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Article: Testing for a dietary shift in the Early Cretaceous ceratopsian dinosaur Psittacosaurus lujiatunensis

Palaeontology - Vol. 64 Part 2 - Cover Image
Publication: Palaeontology
Volume: 64
Part: 3
Publication Date: May 2021
Page(s): 371 384
Author(s): Damiano Landi, Logan King, Qi Zhao, Emily J. Rayfield, and Michael J. Benton
Addition Information

How to Cite

LANDI, D., KING, L., ZHAO, Q., RAYFIELD, E.J., BENTON, M.J. 2021. . Palaeontology, 64, 3, 371-384. DOI: /doi/10.1111/pala.12529

Author Information

  • Damiano Landi - School of Earth Sciences University of Bristol Queens Road Bristol BS8 1RJ UK
  • Logan King - School of Earth Sciences University of Bristol Queens Road Bristol BS8 1RJ UK
  • Qi Zhao - School of Earth Sciences University of Bristol Queens Road Bristol BS8 1RJ UK
  • Qi Zhao - Institute of Vertebrate Paleontology & Paleoanthropology Chinese Academy of Sciences PO Box 643 Beijing 100044 China
  • Emily J. Rayfield - School of Earth Sciences University of Bristol Queens Road Bristol BS8 1RJ UK
  • Michael J. Benton - School of Earth Sciences University of Bristol Queens Road Bristol BS8 1RJ UK

Publication History

  • Issue published online: 19 April 2021
  • Manuscript Accepted: 21 December 2020
  • Manuscript Received: 21 July 2020

Funded By

NERC. Grant Number: NE/1027630/1

Online Version Hosted By

Wiley Online Library (Open Access)
Get Article: Wiley Online Library [Open Access]

Abstract

Many dinosaurs may have shown ecological differentiation between hatchlings and adults, possibly because of the great size differential. The basal ceratopsian Psittacosaurus lujiatunensis is known from thousands of specimens from the Lower Cretaceous of China and these include many so-called ‘juvenile clusters.’ During the early stages of ontogeny, P. lujiatunensis underwent a posture shift from quadrupedal to bipedal, and a dietary shift has also been postulated. In this study, we made a 2D mechanical analysis of the jaws of a hatchling and an adult to determine the differences between the two systems; we found some differences, but these were only modest. The adult was better suited to feeding on tough plant material than the hatchling, based on its higher values of absolute and relative bite forces and higher values of mechanical advantage, but there were no substantial shifts in jaw shape or function.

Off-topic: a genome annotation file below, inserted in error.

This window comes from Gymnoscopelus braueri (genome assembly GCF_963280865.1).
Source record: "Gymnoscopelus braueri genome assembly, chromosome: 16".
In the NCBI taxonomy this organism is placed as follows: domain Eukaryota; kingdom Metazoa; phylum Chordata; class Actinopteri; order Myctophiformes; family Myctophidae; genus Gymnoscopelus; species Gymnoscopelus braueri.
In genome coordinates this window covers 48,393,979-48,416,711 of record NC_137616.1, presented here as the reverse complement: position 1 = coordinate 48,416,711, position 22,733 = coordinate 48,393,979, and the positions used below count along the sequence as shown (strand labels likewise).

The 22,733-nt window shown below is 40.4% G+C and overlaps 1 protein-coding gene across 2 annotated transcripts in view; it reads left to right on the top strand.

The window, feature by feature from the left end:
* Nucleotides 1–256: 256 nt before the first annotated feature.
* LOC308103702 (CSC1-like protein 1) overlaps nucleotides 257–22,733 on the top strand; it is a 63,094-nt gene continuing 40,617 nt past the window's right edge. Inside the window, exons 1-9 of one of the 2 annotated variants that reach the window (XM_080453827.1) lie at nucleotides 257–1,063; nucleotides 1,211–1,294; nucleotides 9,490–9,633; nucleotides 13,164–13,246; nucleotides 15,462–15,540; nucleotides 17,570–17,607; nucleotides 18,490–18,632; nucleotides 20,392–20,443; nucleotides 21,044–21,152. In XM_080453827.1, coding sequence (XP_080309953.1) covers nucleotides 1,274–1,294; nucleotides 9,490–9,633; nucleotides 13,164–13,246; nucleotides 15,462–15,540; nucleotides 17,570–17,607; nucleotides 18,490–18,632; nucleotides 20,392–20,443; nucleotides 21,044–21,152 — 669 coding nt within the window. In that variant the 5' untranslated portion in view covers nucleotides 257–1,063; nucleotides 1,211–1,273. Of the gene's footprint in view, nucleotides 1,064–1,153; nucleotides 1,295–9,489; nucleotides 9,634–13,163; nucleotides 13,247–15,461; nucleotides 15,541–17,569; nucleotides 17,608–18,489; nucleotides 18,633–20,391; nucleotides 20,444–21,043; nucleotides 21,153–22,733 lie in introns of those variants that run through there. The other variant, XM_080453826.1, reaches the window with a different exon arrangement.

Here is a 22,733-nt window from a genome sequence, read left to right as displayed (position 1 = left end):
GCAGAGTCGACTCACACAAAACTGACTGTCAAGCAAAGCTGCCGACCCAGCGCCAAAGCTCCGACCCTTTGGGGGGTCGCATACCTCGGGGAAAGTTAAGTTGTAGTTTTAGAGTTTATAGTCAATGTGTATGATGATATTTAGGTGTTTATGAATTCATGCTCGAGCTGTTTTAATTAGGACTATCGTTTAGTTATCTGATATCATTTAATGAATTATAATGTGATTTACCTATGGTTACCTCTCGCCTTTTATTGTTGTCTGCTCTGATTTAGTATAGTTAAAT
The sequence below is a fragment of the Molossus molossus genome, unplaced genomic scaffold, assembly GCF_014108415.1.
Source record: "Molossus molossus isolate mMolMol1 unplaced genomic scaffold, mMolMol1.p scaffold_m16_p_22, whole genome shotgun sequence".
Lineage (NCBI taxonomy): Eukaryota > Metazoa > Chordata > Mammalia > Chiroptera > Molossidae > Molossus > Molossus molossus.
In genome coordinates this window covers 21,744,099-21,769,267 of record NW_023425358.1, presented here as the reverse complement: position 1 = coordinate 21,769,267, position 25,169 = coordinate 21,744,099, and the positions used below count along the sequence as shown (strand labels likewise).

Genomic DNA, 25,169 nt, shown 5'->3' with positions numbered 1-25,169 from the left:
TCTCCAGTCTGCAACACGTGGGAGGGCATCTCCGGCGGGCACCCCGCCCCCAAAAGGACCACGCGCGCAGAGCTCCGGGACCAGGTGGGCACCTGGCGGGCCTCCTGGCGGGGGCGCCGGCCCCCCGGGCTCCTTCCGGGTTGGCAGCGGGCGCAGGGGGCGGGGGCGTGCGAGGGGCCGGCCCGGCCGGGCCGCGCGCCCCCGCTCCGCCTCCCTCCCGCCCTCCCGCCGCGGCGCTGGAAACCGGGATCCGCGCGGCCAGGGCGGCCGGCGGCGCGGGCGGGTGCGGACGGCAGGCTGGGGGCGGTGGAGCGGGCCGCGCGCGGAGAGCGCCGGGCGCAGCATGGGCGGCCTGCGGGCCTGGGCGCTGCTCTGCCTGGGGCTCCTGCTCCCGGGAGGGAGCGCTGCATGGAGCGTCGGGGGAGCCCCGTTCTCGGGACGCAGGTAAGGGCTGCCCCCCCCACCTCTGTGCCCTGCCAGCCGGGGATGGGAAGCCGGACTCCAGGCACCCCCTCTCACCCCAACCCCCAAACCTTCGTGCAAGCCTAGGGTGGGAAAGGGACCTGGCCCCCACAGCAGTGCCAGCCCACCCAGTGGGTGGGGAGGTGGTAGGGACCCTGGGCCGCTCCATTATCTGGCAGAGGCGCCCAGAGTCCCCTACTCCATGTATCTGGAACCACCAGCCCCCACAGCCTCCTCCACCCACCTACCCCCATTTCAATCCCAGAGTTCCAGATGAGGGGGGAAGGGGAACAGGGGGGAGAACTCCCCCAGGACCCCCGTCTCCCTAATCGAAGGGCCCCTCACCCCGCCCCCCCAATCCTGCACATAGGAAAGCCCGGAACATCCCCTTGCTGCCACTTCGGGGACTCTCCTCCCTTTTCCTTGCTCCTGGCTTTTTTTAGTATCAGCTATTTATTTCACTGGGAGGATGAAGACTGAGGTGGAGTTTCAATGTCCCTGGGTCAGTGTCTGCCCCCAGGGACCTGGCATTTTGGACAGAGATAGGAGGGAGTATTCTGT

Acknowledgements

We thank Yun Feng for making the CT scans of both specimens at IVPP, and Liz Martin-Silverstone and Antonio Ballel Mayoral for assistance and discussions. We also thank referees Andrew Farke and Ali Nabavizadeh, editors Laura Porro and Sally Thomas for all their help in improving the manuscript. Funded in part by NERC grant NE/1027630/1.

[Correction added on 19 May 2021, after first online publication: Funding information has been added to the end of this section.]

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